Dr. Edith Irby Jones dies in Houston at age 91

HOUSTON – Dr. Edith Irby Jones died Monday in Houston at the age of 91.

Jones broke racial boundaries when she became the first African American to be accepted as a non-segregated student at the University of Arkansas in 1952.

Portions of this article are credited to the National Library of Medicine's biography on Jones.

Early life

Born in Arkansas on Dec. 23, 1927, Jones was motivated to help others at a young age. Jones' older sister died during a typhoid epidemic in Arkansas.

Her sister's death motivated Jones to become a doctor and help those most in need.

"The children who were able to have medical care would live; I saw the doctor going in and out of their homes. Although it may not be true, I felt that if I had been a physician, or if there had been physicians available, or we had adequate money, that a physician would have come to us," Jones said.

Her sister was seen by a doctor only once because her family could not afford the care.

Her father, a sharecropper, died in a riding accident when she was 8.

From Arkansas to Houston

Jones received her medical degree in 1952.

After a successful career in Arkansas, Jones established a private practice in internal medicine and gerontology in inner-city Houston in 1962.

Nominated as a "Local Legend" by Rep. Sheila Jackson Lee, Jones was the first African-American woman resident at Baylor College of Medicine Affiliated Hospitals in Houston and the first female president of the National Medical Association. She was a charter member of Physicians for Human Rights and the Chief of the medical staff at Riverside General Hospital in Houston.

A co-founder of Houston's Mercy Hospital, Jones also taught and consulted on health care in several countries and established medical clinics in Veracruz, Mexico, and Vaudreuil, Haiti.

"What truly makes Dr. Jones stand out is her deep desire to help the less fortunate. She has founded or collaborated in the creation of numerous medical clinics throughout Latin America," Jackson Lee said.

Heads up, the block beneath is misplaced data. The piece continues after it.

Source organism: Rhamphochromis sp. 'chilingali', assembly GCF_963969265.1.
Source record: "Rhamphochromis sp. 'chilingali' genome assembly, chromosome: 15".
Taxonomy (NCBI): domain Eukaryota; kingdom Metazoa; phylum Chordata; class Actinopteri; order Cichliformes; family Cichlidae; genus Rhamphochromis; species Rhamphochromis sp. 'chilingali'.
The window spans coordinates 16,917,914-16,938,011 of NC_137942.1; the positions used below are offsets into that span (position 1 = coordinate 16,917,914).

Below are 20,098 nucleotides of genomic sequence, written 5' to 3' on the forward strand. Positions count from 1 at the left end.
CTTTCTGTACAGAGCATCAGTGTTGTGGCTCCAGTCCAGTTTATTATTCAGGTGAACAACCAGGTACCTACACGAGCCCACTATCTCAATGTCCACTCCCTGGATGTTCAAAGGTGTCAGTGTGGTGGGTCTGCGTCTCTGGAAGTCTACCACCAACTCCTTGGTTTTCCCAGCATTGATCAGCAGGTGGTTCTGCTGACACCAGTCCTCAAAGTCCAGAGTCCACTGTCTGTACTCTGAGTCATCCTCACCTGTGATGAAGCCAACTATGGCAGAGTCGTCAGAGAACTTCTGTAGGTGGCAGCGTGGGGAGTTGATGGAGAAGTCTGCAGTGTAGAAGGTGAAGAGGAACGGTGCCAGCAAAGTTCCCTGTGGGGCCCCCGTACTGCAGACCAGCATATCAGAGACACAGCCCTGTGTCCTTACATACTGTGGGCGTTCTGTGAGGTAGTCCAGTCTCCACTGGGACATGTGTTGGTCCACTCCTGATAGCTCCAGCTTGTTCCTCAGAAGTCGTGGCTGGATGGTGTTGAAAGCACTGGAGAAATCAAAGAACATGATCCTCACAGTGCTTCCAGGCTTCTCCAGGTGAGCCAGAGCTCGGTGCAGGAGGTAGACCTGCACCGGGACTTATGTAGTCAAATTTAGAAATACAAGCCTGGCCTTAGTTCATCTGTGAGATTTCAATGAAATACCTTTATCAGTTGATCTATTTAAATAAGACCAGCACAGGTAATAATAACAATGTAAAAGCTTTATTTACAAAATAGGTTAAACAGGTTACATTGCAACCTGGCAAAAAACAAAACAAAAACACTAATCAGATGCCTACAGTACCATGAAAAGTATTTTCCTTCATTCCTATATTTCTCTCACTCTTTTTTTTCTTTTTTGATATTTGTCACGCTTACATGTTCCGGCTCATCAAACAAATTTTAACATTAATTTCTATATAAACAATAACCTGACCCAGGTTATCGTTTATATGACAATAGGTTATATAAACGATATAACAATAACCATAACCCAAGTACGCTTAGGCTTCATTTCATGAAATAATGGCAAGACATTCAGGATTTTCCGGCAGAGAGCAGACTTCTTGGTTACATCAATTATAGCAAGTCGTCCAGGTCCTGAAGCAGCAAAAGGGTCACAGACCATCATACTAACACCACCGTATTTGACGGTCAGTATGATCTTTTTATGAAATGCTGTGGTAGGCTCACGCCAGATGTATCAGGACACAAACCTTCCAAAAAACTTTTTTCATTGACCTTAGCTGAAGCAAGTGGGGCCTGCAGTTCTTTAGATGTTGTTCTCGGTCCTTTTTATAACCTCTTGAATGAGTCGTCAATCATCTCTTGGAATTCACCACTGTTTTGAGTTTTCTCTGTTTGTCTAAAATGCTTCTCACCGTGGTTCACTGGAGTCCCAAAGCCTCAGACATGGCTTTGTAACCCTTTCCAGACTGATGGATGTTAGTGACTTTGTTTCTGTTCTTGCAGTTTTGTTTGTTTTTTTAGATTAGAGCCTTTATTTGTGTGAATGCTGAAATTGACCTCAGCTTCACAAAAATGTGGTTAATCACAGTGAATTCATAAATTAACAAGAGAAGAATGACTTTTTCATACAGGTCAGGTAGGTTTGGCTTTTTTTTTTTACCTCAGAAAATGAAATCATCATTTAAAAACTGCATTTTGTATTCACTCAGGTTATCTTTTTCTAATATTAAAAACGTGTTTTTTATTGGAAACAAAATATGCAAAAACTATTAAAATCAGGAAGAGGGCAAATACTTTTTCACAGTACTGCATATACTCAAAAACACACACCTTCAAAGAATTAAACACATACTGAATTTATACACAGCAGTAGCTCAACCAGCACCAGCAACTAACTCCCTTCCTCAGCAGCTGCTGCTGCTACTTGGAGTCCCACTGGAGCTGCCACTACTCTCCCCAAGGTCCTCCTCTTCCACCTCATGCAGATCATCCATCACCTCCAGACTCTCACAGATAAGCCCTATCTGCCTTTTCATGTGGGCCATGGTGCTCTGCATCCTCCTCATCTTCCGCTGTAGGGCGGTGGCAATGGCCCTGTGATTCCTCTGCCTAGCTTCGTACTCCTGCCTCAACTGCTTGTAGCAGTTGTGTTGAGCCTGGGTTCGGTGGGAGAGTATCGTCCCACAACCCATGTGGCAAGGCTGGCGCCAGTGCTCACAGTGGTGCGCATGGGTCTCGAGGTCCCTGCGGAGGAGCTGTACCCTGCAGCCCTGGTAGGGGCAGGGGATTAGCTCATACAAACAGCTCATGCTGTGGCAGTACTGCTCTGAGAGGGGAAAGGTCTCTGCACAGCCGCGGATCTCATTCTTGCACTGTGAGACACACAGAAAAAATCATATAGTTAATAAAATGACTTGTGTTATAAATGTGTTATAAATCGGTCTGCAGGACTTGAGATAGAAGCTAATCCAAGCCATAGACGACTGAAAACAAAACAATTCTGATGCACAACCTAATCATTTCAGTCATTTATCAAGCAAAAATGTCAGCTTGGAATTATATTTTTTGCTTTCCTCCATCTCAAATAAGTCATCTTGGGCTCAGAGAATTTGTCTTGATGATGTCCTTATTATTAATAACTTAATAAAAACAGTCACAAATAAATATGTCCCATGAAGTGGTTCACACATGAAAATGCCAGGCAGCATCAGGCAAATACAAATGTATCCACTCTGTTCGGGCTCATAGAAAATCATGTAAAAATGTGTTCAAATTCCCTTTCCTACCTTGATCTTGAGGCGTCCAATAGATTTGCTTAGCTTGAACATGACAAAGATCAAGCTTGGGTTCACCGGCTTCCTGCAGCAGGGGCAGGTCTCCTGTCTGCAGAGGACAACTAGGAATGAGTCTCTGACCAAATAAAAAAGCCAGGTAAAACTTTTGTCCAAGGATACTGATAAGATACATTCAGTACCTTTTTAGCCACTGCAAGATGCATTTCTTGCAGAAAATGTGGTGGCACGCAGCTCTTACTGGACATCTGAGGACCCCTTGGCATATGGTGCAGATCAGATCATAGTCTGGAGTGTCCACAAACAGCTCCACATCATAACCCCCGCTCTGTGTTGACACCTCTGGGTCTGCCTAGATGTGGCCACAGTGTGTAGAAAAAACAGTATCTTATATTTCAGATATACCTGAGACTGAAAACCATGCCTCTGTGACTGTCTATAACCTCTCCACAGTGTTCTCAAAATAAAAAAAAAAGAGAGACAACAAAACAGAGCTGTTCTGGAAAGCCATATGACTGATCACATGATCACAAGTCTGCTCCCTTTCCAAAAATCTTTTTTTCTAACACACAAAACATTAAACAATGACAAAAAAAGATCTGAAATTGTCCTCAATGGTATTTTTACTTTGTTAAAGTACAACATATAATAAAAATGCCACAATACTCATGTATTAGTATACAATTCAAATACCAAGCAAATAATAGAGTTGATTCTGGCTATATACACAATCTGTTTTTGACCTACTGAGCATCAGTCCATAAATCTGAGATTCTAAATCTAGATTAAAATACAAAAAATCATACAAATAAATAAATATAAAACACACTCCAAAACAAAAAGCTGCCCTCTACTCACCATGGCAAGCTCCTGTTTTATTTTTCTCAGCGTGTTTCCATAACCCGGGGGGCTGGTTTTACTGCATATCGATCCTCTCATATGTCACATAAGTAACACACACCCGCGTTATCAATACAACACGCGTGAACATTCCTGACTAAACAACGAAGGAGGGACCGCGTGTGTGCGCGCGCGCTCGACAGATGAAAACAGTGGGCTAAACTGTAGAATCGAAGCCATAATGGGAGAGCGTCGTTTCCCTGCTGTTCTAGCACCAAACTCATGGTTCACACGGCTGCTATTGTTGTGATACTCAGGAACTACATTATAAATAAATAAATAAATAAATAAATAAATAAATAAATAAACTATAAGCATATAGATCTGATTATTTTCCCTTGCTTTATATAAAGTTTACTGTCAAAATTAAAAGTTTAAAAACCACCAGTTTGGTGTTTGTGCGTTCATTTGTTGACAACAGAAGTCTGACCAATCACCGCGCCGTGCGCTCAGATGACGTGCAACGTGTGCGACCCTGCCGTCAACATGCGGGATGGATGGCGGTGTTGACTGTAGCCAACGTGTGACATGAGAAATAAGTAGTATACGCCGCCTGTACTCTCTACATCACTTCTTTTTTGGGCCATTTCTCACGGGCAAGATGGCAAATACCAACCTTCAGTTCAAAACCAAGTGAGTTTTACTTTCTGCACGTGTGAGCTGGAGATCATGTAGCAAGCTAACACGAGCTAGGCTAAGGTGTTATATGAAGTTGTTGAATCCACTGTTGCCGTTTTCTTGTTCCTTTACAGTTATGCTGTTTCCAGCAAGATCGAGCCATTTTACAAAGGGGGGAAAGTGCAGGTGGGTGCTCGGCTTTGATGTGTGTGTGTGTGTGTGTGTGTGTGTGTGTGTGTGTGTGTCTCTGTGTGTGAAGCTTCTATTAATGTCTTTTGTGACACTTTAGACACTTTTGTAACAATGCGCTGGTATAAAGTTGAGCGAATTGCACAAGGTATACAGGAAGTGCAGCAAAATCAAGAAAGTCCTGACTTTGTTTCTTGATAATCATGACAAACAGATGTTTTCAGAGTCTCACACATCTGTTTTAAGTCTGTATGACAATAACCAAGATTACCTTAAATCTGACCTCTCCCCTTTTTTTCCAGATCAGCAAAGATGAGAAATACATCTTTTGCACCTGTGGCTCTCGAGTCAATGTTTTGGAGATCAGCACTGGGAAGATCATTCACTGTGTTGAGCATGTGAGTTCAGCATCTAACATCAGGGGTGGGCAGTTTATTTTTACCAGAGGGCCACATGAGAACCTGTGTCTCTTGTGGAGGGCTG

Working with MLK

While in Arkansas, Jones worked with Dr. Martin Luther King Jr. during the civil rights movement and was a member of the "Freedom Four" (along with attorneys Floyd Davis, Harold Flowers and Bob Booker), speaking out mostly across the Deep South at churches and private homes to urge people to join the struggle for justice and equality.

The City of Houston honored Jones in 1986 with an Edith Irby Jones Day.

“We give little when we give only our material possessions. It is when we give of ourselves that we truly give. We have the comfort of knowing that our work is not to make a living, but to make a life, not just for ourselves or a select few, but life with its fullness for all, and especially providing the access to health care, which is our special charge," Jones said.

Houston Mayor Sylvester Turner issued the following statement regarding Jones' death:

"Dr. Edith Irby Jones was a trailblazer. She was the first black person to attend and graduate from the University of Arkansas Medical School and the first black woman intern at a Baylor College of Medicine affiliated hospital.

"Despite receiving numerous accolades throughout her life, Dr. Jones practiced medicine with humility. She was gracious, warm, and personable with a knack for making each of her patients feel special. She also treated everyone with respect.

"She insisted on educating the broader community about the importance of maintaining their health and living their best lives.

"Houston will remember Dr. Jones as a pioneer and an icon.

"Her legacy will endure through the many contributions in her medical practice and in the generations of Houstonians whose lives she touched."

Here is a look at some of Jones' career milestones:

  • 1952: Becomes the first African-American Graduate of the University of Arkansas School of Medicine (now the University of Arkansas for Medical Sciences)
  • 1963: Appointed Clinical Assistant Professor of Medicine, Baylor College of Medicine, Houston
  • 1985: Elected first woman president of the National Medical Association
  • 1988: Selected Internist of the year by the American Society of Internal Medicine
  • 1988-1992: Awarded Honorary Doctorates by Missouri Valley College (1988), Mary Holmes College (1989), Lindenwood College (1991) and Knoxville College (1992)
  • 2001: Receives the Oscar E. Edwards Memorial Award for Volunteerism and Community Service, the American College of Physicians, American Society of Internal Medicine
  • 2004: Inducted into Hall of Fame, University of Arkansas School of Medicine, Little Rock
  • 2005: Named a Distinguished Alumna and inducted into the University of Arkansas Fulbright College of Arts and Sciences Alumni Academy, Fayetteville